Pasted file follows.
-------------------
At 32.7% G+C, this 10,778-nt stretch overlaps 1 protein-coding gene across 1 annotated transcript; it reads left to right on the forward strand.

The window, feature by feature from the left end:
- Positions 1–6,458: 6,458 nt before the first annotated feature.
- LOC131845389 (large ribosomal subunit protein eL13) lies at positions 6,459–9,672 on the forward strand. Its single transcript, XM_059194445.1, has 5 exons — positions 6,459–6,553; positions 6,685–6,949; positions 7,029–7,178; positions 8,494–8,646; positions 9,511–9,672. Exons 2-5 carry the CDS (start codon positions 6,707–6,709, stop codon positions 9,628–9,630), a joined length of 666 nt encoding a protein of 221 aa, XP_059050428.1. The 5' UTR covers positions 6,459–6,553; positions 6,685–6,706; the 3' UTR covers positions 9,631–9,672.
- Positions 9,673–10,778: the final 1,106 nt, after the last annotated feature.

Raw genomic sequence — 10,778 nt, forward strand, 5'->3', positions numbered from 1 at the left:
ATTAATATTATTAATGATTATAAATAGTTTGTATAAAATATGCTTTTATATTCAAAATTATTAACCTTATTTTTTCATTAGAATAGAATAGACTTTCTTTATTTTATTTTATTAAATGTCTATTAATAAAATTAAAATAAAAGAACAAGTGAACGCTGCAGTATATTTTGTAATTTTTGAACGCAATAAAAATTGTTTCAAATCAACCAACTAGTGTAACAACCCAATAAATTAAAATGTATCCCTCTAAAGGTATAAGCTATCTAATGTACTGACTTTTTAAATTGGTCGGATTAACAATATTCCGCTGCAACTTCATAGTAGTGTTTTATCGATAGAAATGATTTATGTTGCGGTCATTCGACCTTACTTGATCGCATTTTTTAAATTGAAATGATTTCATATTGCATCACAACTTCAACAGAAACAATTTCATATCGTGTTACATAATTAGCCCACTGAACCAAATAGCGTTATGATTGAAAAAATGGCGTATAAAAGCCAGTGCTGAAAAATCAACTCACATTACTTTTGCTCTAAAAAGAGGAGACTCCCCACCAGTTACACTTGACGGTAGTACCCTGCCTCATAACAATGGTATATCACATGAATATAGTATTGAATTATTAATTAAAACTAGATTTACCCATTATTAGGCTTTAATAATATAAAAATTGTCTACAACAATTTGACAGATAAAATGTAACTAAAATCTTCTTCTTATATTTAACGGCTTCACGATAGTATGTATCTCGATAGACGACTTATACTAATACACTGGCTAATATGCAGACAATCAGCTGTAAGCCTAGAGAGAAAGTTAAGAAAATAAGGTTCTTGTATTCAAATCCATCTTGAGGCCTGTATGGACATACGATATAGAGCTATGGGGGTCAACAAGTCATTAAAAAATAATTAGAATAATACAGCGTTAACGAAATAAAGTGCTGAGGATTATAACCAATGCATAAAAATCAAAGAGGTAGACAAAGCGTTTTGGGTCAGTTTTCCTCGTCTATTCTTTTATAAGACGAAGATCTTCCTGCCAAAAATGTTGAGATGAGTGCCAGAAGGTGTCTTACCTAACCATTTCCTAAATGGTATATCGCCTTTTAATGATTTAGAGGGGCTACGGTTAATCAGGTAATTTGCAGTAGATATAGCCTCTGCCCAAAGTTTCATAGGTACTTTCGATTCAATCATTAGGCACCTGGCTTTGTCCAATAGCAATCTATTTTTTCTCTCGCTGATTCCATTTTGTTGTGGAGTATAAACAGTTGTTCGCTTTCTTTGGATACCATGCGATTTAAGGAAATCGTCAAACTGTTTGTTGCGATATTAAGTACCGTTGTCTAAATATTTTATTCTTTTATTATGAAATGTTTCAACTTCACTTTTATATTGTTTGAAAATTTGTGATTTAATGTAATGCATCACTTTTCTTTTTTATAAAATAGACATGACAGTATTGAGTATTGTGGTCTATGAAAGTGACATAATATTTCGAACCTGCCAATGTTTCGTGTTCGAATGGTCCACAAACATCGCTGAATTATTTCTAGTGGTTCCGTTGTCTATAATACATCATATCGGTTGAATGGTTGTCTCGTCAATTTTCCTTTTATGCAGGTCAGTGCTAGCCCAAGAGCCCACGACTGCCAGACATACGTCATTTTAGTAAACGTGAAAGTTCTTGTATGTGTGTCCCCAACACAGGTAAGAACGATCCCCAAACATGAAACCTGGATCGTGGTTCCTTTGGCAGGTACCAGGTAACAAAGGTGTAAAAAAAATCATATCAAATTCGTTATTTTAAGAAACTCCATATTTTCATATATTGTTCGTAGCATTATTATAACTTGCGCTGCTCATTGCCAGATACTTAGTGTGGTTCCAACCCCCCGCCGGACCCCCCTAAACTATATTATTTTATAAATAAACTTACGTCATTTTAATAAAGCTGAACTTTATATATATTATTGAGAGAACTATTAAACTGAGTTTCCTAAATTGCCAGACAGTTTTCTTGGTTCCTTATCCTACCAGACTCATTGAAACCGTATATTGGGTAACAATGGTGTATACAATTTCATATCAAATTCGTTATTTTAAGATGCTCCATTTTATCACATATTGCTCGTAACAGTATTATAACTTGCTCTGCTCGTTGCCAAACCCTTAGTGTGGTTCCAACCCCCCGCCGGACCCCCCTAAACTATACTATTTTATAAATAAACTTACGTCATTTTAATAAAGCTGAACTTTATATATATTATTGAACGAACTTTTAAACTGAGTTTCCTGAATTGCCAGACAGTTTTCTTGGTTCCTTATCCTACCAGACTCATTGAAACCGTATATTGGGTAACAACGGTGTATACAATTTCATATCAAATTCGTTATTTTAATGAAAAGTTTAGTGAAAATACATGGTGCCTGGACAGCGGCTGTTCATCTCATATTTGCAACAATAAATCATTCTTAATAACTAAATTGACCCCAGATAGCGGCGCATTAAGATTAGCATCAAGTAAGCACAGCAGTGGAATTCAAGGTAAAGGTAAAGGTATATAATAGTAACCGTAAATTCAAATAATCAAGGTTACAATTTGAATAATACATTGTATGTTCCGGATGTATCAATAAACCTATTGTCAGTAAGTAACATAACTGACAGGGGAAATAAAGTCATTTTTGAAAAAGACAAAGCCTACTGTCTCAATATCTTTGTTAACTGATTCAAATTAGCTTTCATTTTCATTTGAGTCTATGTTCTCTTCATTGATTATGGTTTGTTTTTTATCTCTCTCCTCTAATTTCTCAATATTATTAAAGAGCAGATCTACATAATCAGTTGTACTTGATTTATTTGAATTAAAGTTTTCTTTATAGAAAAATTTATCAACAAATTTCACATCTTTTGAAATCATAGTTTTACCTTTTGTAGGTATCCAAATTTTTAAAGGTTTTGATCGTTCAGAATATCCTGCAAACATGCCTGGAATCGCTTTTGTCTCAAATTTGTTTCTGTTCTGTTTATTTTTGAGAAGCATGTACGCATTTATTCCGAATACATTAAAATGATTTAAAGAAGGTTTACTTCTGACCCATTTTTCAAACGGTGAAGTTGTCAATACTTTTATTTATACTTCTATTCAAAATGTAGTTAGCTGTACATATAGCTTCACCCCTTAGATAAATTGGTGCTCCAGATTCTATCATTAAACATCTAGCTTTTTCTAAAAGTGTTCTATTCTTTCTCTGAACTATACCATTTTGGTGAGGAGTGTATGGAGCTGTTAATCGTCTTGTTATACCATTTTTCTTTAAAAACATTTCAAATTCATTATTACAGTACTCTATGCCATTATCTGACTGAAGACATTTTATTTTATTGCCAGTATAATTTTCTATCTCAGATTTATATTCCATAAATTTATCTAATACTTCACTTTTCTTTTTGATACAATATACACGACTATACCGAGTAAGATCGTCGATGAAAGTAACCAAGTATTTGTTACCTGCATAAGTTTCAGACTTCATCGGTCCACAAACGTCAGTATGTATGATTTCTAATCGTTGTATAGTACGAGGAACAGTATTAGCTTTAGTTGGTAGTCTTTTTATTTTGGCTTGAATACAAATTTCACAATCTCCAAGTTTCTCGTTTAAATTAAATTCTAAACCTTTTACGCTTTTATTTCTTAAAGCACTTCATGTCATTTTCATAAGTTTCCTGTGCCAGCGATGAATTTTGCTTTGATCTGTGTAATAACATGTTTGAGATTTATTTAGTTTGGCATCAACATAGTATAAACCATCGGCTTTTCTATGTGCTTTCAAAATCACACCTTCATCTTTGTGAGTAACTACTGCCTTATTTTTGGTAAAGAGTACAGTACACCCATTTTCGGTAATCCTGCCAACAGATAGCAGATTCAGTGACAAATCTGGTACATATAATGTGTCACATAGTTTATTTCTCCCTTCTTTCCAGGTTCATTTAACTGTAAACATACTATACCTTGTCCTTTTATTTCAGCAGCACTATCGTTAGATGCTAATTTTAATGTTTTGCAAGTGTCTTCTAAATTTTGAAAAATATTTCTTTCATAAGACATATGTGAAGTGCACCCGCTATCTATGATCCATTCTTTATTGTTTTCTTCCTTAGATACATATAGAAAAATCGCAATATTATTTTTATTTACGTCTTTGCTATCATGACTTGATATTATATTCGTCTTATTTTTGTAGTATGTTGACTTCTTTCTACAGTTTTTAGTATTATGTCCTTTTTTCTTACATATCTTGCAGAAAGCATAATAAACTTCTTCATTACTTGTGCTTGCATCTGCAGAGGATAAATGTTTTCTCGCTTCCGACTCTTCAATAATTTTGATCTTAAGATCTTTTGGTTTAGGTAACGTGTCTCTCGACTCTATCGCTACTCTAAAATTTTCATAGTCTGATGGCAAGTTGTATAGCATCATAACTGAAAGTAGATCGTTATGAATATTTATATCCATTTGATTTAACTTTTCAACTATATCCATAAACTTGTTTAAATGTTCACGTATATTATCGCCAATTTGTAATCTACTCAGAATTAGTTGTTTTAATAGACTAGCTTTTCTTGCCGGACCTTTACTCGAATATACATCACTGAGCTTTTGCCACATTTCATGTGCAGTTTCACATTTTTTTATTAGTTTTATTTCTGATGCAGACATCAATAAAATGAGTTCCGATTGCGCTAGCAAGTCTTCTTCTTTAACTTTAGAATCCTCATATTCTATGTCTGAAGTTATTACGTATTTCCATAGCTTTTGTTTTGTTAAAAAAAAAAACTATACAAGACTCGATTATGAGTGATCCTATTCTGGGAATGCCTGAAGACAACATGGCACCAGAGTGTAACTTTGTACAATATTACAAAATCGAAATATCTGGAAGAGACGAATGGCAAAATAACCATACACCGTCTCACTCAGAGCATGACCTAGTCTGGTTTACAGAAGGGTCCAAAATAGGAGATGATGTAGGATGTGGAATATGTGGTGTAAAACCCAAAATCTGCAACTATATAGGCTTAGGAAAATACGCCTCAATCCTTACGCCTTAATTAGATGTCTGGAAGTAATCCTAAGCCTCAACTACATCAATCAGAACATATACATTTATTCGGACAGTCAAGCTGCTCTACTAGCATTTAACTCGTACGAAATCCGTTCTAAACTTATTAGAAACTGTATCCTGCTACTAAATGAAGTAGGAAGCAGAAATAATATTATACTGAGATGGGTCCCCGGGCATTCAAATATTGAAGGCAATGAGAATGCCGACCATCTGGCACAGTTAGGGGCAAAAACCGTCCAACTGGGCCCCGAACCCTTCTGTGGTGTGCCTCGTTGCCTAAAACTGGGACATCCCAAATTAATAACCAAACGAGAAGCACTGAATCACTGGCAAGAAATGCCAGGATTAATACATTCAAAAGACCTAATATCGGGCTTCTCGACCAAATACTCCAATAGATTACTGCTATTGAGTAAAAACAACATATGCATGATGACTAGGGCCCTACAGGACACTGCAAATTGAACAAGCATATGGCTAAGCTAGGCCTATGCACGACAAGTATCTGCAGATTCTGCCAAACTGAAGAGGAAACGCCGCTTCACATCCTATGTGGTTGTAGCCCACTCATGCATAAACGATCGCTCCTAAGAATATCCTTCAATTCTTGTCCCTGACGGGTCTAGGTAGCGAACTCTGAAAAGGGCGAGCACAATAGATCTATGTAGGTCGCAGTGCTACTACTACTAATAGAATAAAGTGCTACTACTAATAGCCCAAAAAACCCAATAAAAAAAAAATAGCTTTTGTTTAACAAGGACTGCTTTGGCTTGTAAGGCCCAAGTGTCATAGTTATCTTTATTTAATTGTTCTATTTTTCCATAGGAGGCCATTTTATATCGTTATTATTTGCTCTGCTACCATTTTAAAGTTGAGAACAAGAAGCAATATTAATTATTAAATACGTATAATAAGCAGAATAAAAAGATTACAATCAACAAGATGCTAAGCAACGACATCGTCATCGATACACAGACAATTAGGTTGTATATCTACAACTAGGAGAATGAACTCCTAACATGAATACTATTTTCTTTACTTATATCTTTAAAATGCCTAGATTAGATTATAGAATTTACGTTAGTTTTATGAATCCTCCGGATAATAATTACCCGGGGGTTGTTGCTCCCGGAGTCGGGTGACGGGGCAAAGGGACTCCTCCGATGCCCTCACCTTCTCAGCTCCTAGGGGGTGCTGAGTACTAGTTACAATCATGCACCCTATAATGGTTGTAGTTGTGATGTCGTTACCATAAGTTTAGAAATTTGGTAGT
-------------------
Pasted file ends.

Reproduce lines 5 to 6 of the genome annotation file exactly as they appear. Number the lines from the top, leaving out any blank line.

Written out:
- Positions 9,673–10,778: the final 1,106 nt, after the last annotated feature.

Raw genomic sequence — 10,778 nt, forward strand, 5'->3', positions numbered from 1 at the left: